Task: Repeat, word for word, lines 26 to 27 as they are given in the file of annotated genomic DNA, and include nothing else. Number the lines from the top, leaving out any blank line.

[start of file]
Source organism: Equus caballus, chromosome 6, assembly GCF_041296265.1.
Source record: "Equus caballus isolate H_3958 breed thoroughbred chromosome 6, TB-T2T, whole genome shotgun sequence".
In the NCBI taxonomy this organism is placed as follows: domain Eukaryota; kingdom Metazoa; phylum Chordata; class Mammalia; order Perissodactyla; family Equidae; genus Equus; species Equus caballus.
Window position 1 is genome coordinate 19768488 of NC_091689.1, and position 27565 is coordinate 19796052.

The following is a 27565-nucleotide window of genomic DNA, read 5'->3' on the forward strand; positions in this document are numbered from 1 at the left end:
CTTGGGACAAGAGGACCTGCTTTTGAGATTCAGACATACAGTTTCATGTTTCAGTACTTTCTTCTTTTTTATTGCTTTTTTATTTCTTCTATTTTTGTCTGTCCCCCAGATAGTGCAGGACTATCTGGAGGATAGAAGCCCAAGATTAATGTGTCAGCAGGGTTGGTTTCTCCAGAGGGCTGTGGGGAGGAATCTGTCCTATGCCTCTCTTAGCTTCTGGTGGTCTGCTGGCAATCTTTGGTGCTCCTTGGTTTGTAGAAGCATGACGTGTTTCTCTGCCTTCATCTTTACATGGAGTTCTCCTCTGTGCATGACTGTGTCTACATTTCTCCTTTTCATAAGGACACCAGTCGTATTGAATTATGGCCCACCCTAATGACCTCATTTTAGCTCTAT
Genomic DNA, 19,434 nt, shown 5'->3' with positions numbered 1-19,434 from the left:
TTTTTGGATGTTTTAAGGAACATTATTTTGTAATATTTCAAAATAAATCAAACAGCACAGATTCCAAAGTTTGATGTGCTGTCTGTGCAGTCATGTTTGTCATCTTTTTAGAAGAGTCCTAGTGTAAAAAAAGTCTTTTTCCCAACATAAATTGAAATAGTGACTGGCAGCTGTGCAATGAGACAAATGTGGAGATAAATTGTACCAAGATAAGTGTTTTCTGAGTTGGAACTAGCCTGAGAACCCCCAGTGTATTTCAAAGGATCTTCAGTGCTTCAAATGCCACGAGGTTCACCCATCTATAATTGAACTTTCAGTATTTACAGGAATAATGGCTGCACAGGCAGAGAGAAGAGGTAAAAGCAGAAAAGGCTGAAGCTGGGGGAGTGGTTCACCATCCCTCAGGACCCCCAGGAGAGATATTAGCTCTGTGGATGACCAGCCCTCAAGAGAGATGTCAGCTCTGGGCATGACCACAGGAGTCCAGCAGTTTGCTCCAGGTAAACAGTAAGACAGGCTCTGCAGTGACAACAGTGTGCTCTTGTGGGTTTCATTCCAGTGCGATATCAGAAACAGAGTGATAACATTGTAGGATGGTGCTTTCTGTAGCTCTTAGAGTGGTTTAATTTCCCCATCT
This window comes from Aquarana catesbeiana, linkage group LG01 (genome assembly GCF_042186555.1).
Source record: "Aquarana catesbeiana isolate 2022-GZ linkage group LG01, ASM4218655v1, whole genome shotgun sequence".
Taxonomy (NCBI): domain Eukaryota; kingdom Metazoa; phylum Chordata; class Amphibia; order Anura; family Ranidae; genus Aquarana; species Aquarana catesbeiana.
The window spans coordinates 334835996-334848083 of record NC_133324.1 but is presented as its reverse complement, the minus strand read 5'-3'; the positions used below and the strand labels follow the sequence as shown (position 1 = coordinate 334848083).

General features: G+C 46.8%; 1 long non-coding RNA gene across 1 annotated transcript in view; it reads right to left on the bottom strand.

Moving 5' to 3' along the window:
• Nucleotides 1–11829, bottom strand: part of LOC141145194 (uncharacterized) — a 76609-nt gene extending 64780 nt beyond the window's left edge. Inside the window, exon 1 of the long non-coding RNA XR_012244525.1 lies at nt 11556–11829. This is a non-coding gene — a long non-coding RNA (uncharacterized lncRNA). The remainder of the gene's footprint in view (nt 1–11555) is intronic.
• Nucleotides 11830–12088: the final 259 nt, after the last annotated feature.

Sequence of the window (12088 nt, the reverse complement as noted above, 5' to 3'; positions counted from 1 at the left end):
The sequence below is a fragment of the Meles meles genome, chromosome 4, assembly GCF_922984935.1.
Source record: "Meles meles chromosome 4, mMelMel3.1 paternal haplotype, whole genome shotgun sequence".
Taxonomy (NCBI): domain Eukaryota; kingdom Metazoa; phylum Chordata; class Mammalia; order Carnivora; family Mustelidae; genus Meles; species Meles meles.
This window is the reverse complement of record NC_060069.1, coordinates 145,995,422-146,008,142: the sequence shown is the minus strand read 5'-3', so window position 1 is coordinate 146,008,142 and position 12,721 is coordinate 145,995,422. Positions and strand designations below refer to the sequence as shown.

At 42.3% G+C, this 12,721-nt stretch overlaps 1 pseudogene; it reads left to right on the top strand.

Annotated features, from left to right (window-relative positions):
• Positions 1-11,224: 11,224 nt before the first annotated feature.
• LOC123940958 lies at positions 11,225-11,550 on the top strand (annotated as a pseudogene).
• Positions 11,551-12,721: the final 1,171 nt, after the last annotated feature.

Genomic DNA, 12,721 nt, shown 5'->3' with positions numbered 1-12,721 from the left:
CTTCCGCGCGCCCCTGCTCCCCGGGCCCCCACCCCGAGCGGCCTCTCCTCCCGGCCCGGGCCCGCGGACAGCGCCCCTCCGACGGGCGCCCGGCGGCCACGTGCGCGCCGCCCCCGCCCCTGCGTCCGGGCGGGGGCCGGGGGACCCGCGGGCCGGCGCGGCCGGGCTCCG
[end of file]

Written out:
• Positions 11,551-12,721: the final 1,171 nt, after the last annotated feature.

Genomic DNA, 12,721 nt, shown 5'->3' with positions numbered 1-12,721 from the left: